The union was certified in 2016 as an exclusive negotiator for all regular full-time and part-time nurses at the employer`s acute hospital. The union and the employer entered into collective bargaining starting in 2016 and entered into a collective agreement in 2018. During this period of collective bargaining, the union introduced a series of unfair labour practices against the employer. On the basis of these “principles,” the NRL did not consider the CBA to expire in the “defence of the respondent`s allegedly unlawful unilateral actions.” Thus, the NLRB found that the employer was required to maintain the status quo, in violation of the NRL, when it would not. When a collective agreement ends, it is no longer applicable as a contract (unless there are still unfilled rights and obligations under certain provisions, for example. B unpaid wages). However, according to the NLRA, the employer is required to maintain the status quo on all mandatory terms of employment until the parties reach a new collective agreement or a legitimate impasse. The Board recently considered whether a unilateral change had actually occurred at Huron Valley-Sinai Hospital, 369 NLRB No. 64 (April 28, 2020). Given the increasing scale of state intervention in the context of the COVID-19 epidemic, it is also possible that some state directives will put an end to collective agreements.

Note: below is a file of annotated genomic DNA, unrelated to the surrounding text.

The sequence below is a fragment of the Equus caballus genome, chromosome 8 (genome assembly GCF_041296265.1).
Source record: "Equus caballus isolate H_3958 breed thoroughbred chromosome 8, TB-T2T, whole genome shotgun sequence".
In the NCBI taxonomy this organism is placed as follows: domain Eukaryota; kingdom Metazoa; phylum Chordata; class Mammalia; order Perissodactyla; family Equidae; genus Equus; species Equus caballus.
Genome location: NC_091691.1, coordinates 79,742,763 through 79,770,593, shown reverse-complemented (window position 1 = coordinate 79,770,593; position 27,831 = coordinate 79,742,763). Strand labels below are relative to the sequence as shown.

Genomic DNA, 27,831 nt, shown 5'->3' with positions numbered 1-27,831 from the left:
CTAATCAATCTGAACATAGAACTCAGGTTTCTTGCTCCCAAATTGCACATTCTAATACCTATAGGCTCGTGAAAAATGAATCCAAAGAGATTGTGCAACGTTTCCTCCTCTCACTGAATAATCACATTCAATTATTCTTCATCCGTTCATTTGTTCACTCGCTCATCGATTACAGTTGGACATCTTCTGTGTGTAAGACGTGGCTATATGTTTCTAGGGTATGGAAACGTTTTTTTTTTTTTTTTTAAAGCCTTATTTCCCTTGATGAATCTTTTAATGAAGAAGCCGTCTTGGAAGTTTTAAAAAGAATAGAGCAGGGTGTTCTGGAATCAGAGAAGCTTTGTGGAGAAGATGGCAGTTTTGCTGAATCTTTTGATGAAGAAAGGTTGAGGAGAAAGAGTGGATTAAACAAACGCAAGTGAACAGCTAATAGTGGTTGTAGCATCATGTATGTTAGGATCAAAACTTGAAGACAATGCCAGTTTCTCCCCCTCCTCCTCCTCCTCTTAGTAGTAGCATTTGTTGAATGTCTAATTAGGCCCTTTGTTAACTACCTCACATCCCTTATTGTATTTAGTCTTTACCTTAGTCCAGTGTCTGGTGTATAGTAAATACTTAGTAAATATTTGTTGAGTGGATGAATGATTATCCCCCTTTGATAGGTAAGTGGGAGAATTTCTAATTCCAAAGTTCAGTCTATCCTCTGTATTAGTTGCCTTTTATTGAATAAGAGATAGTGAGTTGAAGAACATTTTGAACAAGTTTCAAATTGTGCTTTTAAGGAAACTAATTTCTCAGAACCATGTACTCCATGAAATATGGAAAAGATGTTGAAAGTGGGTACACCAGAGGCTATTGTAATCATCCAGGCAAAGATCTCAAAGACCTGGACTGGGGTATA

For example, the House of Representatives recently passed a bill that imposes additional sick and family leave for some workers. It is also possible that state injunctions may require temporary closure or work stoppage in some companies. Such orders cannot give employers and unions any choice but to make changes in the workplace that are not included in any CBA. At the conclusion of a hearing on the allegations, the administrative judge found that the employer engaged in several unfair labour practices, some of which were due to the employer`s unilateral actions, which had an impact on the terms of employment, without first dismissing the union and the opportunity to negotiate. In the case, the ALJ found that the employer had implemented a new break policy without negotiating with the union. KOIN-TV is a first impression case for the NLRB under MV Transportation, Inc., 368 NLRB No. 66 (2019). In this case, the NLRB decided that, in determining whether an employer had made an unlawful unilateral change, it would apply a “contract cover standard” instead of requiring the employer to prove the union “clearly and unambiguously” and would waive its right to negotiate the KBA amendment.